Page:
The Somewhat Grim Statistics of Starting a New Business

The Somewhat Grim Statistics of Starting a New Business

There’s a reason people’s eyes tend to glaze over when someone dives into a long sermon about their new startup.

When you start a business, the odds just aren’t in your favor — and the evidence is everywhere. Spend about fifteen minutes on the internet reading about starting a business and no one would blame you if you suddenly decided it wasn’t such a great idea after all.

Not every statistic is discouraging, but you must be aware of your chances of success before you devote time, money, and a lot of energy to opening and running your new venture. Even if you’re just selling homemade crafts on Etsy, it’s best to keep your expectations low, your hopes high, and to prepare yourself for a lot of work, a lot of setbacks, and a lot of compromises.

Remember: Just because you have a great idea doesn’t mean it will be a success. You can’t control outside factors like the market, your competition, the economy, and the steady and unrelenting pace of technological disruption.

All you can do is make decisions based on the best evidence. And even if you devote every hour of your life to your business, there’s still no guarantee that you’ll succeed.

This is not an attempt to dissuade you from starting a business; there is some good news, after all. We just want to put arm you with the information you’ll need for your journey. The data presented here will help you reduce risk when you can and hopefully make better decisions.

First, the Good News

The good news is that you stand on a precipice where many have stood before you.

By starting a business, you’re engaging in one of the greatest traditions in the history of free society. People respect business owners because they create new opportunities for others and they contribute to their communities, both in terms of culture and wealth. Most businesses start small and never get big, but even those that remain small can become cornerstones of their local communities.

Small and new businesses also contribute a great deal to the national economy. According to the Small Business Administration (SBA), small businesses generate about 44% of U.S. economic activity. That’s a decent-sized chunk of the pie when you consider the shares some giant companies have in their markets. Amazon maintained 47% of all retail ecommerce sales in 2019. Not everyone gets to be Jeff Bezos.

Most counties and states, as well as the federal government, want to encourage people to start businesses, so there are a lot of benefits available to new entrepreneurs:

  • SBA-guaranteed loans and grants
  • Free advice from small business centers
  • Events at your local chamber of commerce
  • Possible tax write-offs and advantages (such as pass-through income)
  • Easy ways to incorporate and organize

Small businesses employ almost half of the country’s workforce and comprise 99.7% of firms with paid employees.

Thanks, entrepreneurs!

Now, are you ready for the bad news?

Most New Businesses Fail (Eventually)

One of the most frequently cited statistics of the past few decades states that half of new businesses fail during their first year. Some pessimistic doomsayers have even cited higher percentages. In 2014, Fortune Magazine reported that 90% of startups fail, which is a grim statistic indeed.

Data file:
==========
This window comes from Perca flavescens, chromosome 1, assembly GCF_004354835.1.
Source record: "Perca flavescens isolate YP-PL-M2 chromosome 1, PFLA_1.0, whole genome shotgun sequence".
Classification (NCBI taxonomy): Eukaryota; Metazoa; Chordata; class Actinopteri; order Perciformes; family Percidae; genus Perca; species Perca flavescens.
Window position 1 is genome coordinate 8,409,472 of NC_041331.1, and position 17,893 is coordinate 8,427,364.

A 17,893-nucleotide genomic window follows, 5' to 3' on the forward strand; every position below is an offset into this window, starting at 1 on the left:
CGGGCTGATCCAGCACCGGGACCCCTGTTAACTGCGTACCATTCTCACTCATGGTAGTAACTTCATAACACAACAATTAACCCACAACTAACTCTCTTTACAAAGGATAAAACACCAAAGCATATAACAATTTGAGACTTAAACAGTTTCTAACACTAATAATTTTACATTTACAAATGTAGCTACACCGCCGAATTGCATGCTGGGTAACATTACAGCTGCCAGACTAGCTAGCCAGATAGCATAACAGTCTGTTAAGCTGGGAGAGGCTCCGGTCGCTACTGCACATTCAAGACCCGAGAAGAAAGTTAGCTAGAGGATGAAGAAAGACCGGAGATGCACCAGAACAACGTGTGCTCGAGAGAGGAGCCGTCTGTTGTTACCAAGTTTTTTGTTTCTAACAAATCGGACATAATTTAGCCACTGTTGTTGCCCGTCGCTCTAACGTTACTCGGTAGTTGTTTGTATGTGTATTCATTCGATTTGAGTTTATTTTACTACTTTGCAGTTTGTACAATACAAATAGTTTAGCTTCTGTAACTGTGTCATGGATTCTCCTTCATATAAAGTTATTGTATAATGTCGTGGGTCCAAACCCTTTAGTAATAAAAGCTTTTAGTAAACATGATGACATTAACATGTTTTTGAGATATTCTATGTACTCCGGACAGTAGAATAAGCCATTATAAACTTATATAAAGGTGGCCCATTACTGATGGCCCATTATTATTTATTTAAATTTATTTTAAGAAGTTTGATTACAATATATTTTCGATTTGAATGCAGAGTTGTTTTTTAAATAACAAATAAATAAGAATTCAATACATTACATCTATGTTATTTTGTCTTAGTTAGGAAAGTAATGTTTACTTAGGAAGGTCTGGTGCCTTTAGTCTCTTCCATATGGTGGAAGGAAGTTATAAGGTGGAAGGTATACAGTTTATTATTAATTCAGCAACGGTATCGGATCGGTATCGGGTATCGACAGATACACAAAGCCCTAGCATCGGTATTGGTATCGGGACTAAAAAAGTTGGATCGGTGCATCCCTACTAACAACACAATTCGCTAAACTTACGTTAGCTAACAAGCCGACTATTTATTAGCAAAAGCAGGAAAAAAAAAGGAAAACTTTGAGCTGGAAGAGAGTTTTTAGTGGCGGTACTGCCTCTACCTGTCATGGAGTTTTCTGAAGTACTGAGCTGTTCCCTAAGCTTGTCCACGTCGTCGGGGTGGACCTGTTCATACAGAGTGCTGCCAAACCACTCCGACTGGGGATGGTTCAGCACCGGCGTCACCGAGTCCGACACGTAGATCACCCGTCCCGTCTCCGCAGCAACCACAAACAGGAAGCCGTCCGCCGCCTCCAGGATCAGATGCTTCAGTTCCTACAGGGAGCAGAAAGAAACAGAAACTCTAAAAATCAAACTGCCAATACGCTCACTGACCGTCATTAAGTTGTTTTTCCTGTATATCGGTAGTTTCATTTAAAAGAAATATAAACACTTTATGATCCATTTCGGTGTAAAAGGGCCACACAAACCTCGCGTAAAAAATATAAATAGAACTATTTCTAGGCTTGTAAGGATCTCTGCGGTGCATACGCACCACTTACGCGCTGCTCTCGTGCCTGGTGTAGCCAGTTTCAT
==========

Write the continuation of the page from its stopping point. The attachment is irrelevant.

But according to the SBA and the Bureau of Labor Statistics (BLS), these numbers aren’t quite right when you look at them in context.

SBA statistics suggest that about 80% of new businesses survive past their first year of operation. This number has stayed pretty consistent since the ‘90s. It didn’t even change through recessions and other major economic events.

Unfortunately, the chances of your business failing only go up year after year:

(Source: Bureau of Labor Statistics)

That’s right: About half of all businesses don’t make it past 5 years, around 70% of businesses fail after 10 years, and about 80% of businesses fail eventually. Ouch.

The BLS doesn’t leave much room for doubt in this area, either, literally stating, “New business establishments make an important contribution to the economy; however, it is inevitable that some of these establishments will eventually fail. The BED [Business Employment Dynamics] age series tracks cohorts of new business establishments to measure how many survive from year to year[...] Survival rates follow a similar path, regardless of the birth year.”

Naturally, businesses tend to “die” more often when the economy is in recession and tend to be “born” more often when the going is good. The numbers also vary by industry. There’s a reason the pizza place in your town is now suddenly a hair salon, and next month it will be an organic grocery.

But economics and industry trends are just two factors. There are plenty of other reasons a business can fail.

According to a study by research and analysis firm CB Insights, most businesses fail for not just one reason, but a combination of them.

When asked to select all the factors that caused their failure, 42% of startup owners said it was because there was no market need for their product or service, while 29% failed because they ran out of cash. Other common causes of failure include not hiring the right team (23%), getting outgunned by competitors (19%), pricing and cost issues (18%), and forgetting that, yes, you do need to have a business model if you intend to sell a new product (17%).

Other causes of failure from the study include the following:

  • Creating a product that isn’t user-friendly
  • Poor marketing
  • Ignoring customers
  • Launching at the wrong time
  • Lack of focus or passion
  • Disharmony among team members and investors
  • Failed expansions
  • A lack of financing or investor interest